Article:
As you can see I removed 1 (The Dimension ID for The End) and replaced it with 0 (The Dimension ID for The Overworld), now it is not necessary to have the same amount of dimensions in the list as previously, but I wanted to make the point that adding and removing work as well, now if you boot up the game with those changes you will find no slime islands on the overworld, but they will spawn in the end.
The Ore to Ingot Ratio in Smeltrys.
As the # mentions this can be set to any number, except it cannot go below 1. Since the config states that we cannot do that then we wont do that instead we will set it to 3.5 which will look like this;
What this will do is when you melt down an ore such as Iron Ore, in the smeltry instead of giving 2 ingots worth of fluid (244mb of Molten Iron) It will now give 3 and a half ingots worth (504mb of Molten Iron). After saving it and booting up the instance you just have to build a smeltry and throw in some sort of ore and it will show 3 ingots, 4 nuggets, and 8mb if you hover over the the melted product in the smeltry GUI.
Whether all tool parts can be crafted in the part builder table.
Typically metal tool parts must be crafted by pouring molten metals into a cast from the smeltry or some other source containing said metals, by changing this option we can make it a little easier for our selves to get that special Tinker's Iron Pickaxe that we want, so all that you have to do is change that "false" to a "true";
This is where what I said about case sensitivity comes in, if you were to put "True" or "TRUE" in there rather than "true" the config may not take and revert to "false" when the instance is booted up to test this change.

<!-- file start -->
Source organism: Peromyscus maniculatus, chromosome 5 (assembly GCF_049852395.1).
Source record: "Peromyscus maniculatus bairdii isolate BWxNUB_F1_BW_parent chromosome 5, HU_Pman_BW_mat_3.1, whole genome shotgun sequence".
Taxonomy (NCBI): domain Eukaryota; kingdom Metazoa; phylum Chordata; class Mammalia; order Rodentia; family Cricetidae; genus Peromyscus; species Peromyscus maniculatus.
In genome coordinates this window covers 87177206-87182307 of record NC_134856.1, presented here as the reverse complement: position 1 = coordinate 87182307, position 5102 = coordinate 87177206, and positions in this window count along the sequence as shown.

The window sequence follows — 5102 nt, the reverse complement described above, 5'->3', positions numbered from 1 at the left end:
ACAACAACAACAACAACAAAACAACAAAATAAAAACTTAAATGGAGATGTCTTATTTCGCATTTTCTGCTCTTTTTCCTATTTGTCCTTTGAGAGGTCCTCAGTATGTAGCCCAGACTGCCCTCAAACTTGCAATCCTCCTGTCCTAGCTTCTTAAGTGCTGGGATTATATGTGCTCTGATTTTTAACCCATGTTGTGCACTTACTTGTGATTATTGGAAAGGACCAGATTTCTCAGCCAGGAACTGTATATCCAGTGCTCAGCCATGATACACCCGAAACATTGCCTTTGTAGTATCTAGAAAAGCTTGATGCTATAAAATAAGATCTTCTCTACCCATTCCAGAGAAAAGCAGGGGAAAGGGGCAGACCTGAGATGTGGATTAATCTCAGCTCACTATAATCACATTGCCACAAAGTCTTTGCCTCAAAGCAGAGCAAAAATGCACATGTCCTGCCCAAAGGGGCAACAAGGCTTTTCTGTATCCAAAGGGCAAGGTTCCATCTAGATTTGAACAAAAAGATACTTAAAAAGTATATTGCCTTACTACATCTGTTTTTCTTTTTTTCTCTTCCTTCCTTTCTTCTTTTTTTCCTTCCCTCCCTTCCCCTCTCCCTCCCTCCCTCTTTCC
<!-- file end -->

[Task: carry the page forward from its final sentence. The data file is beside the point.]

Ore Generation per chunk.
Now you may be trying to figure out what this might mean, the simple explanation is that with these settings Tinker's tries to spawn 16 cobalt and 16 ardite ore per chunk in the nether. A chunk is a 16x16 sqare going from height limit to bedrock, so if we were to change these numbers we could end up with several different results. Since these are whole numbers however we must keep them as such (no decimal points)
With these Tinkers will now attempt to spawn 32 Cobalt Ore per chunk and 8 Ardite Ore per chunk, so we should find significantly more Cobalt compared to before, and significantly less Ardite.
With that done that covers configs, and we can move on to everyones headaches Crash Reports.
Typically crash reports are because YOU have most likely done something wrong, and don't take that personally I've had hundreds of them my self from simple little mistakes, and often times it can be from something as simple as a typo in a config, or adding in 2 mods that have code conflicts, and I am going to teach you how to differentiate between when you make a mistake, and when a mod dev has.
First you need to find the crash that has occurred, thankfully Minecraft puts them in a convenient folder named Crash Reports located in "instances/-instancename-/minecraft/crash-reports/" They are also Time Stamped meaning that if you crash at 3:30 PM or 15:30 on October 16th of this year it will be something like "crash-2016-10-16_15.30.44-client" meaning you can accurately find the crash if you have more than one. Next up you open up the crash report and try to identify the problem. Generally speaking you will find the problem in the Stacktrace which will look a little something like this;
Now this is several lines below the start of the crashlog, but the easiest way to locate it is to look for the line "A detailed walkthrough of the error, its code path and all known details is as follows:" This particular crash is cause by NEI, it has a problem with players starting in a different dimension than the overworld, but the line that identifies NEI as the problem is "at codechicken.nei.ServerHandler.dimChangeEvent(ServerHandler.java:157)"
If you are ever particularly stumped on what mod is causing and issue google can be an invaluable tool, so you can try searching 1 or more lines from a crash logs Stracktrace to attempt to find information on a particular crash, and often times it will give you a solution.
And with that you now should be able to mod your game with relative success, I wish you luck and thanks for reading!